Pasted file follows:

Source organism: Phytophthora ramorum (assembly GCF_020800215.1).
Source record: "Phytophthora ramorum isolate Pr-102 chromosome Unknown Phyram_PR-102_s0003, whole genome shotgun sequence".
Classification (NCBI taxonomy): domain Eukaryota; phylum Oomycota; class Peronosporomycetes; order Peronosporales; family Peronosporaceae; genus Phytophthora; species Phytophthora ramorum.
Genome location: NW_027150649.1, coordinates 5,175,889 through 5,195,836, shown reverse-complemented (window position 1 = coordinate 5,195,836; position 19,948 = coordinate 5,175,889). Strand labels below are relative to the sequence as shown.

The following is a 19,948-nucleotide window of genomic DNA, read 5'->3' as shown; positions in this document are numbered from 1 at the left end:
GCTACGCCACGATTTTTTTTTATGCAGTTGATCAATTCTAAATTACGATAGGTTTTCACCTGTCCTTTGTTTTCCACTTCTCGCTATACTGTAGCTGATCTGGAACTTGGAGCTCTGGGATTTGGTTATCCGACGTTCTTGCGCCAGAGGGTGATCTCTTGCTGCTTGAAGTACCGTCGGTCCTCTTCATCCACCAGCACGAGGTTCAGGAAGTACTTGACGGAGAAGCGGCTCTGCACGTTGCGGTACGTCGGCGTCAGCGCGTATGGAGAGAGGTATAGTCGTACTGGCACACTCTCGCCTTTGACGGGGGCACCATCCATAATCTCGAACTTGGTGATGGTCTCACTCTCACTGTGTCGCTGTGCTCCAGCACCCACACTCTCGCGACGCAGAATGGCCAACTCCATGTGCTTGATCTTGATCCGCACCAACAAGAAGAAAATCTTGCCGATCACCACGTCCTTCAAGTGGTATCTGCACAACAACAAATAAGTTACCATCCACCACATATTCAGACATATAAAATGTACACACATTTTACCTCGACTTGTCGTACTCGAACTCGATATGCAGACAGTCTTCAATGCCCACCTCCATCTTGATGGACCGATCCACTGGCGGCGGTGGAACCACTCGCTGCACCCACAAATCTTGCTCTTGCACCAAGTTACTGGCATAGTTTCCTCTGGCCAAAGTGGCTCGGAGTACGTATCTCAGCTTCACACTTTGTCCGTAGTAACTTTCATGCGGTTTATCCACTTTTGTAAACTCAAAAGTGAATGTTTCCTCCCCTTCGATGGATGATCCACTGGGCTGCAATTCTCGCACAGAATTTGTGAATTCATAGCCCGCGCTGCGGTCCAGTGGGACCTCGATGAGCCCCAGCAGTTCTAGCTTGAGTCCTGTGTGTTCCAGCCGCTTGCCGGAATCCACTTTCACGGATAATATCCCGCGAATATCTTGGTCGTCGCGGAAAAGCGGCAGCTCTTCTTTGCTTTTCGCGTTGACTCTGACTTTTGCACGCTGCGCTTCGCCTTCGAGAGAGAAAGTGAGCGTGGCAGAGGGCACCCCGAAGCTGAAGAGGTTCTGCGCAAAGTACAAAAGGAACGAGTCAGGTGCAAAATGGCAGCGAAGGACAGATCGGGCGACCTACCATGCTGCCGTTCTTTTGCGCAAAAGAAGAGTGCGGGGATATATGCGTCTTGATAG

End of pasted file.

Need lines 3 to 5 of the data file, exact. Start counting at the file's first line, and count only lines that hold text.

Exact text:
Classification (NCBI taxonomy): domain Eukaryota; phylum Oomycota; class Peronosporomycetes; order Peronosporales; family Peronosporaceae; genus Phytophthora; species Phytophthora ramorum.
Genome location: NW_027150649.1, coordinates 5,175,889 through 5,195,836, shown reverse-complemented (window position 1 = coordinate 5,195,836; position 19,948 = coordinate 5,175,889). Strand labels below are relative to the sequence as shown.

The following is a 19,948-nucleotide window of genomic DNA, read 5'->3' as shown; positions in this document are numbered from 1 at the left end: